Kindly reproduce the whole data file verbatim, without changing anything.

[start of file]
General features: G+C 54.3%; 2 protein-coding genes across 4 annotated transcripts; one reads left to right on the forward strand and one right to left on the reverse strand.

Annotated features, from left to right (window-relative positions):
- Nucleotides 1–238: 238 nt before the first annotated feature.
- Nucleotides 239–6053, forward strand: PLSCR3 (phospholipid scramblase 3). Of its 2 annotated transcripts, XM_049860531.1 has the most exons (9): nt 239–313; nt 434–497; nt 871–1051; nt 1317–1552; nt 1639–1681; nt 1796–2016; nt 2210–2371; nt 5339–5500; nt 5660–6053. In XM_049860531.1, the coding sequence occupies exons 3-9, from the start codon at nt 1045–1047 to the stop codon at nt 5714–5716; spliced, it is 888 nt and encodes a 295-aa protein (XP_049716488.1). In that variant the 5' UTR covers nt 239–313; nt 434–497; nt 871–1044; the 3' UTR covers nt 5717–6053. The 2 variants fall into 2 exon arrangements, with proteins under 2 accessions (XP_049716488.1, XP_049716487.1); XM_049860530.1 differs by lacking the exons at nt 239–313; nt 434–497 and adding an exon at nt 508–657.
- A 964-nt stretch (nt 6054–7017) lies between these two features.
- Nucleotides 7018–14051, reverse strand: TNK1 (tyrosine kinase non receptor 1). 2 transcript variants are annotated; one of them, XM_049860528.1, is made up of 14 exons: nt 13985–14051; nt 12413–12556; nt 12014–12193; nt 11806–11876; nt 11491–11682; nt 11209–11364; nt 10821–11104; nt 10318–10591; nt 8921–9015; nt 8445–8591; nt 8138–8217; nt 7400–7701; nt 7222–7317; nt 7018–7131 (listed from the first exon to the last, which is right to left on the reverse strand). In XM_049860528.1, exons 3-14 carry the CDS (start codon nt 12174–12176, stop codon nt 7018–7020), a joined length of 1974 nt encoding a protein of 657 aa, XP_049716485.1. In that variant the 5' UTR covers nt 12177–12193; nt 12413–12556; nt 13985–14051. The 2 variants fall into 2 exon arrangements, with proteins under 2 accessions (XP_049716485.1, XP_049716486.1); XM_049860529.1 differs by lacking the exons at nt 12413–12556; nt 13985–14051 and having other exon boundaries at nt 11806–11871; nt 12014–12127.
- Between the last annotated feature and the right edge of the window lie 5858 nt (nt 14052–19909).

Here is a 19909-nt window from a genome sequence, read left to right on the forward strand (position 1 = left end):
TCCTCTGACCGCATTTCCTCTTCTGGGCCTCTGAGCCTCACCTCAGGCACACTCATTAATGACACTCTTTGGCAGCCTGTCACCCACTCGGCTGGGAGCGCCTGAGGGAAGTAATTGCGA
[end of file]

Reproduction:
General features: G+C 54.3%; 2 protein-coding genes across 4 annotated transcripts; one reads left to right on the forward strand and one right to left on the reverse strand.

Annotated features, from left to right (window-relative positions):
- Nucleotides 1–238: 238 nt before the first annotated feature.
- Nucleotides 239–6053, forward strand: PLSCR3 (phospholipid scramblase 3). Of its 2 annotated transcripts, XM_049860531.1 has the most exons (9): nt 239–313; nt 434–497; nt 871–1051; nt 1317–1552; nt 1639–1681; nt 1796–2016; nt 2210–2371; nt 5339–5500; nt 5660–6053. In XM_049860531.1, the coding sequence occupies exons 3-9, from the start codon at nt 1045–1047 to the stop codon at nt 5714–5716; spliced, it is 888 nt and encodes a 295-aa protein (XP_049716488.1). In that variant the 5' UTR covers nt 239–313; nt 434–497; nt 871–1044; the 3' UTR covers nt 5717–6053. The 2 variants fall into 2 exon arrangements, with proteins under 2 accessions (XP_049716488.1, XP_049716487.1); XM_049860530.1 differs by lacking the exons at nt 239–313; nt 434–497 and adding an exon at nt 508–657.
- A 964-nt stretch (nt 6054–7017) lies between these two features.
- Nucleotides 7018–14051, reverse strand: TNK1 (tyrosine kinase non receptor 1). 2 transcript variants are annotated; one of them, XM_049860528.1, is made up of 14 exons: nt 13985–14051; nt 12413–12556; nt 12014–12193; nt 11806–11876; nt 11491–11682; nt 11209–11364; nt 10821–11104; nt 10318–10591; nt 8921–9015; nt 8445–8591; nt 8138–8217; nt 7400–7701; nt 7222–7317; nt 7018–7131 (listed from the first exon to the last, which is right to left on the reverse strand). In XM_049860528.1, exons 3-14 carry the CDS (start codon nt 12174–12176, stop codon nt 7018–7020), a joined length of 1974 nt encoding a protein of 657 aa, XP_049716485.1. In that variant the 5' UTR covers nt 12177–12193; nt 12413–12556; nt 13985–14051. The 2 variants fall into 2 exon arrangements, with proteins under 2 accessions (XP_049716485.1, XP_049716486.1); XM_049860529.1 differs by lacking the exons at nt 12413–12556; nt 13985–14051 and having other exon boundaries at nt 11806–11871; nt 12014–12127.
- Between the last annotated feature and the right edge of the window lie 5858 nt (nt 14052–19909).

Here is a 19909-nt window from a genome sequence, read left to right on the forward strand (position 1 = left end):
TCCTCTGACCGCATTTCCTCTTCTGGGCCTCTGAGCCTCACCTCAGGCACACTCATTAATGACACTCTTTGGCAGCCTGTCACCCACTCGGCTGGGAGCGCCTGAGGGAAGTAATTGCGA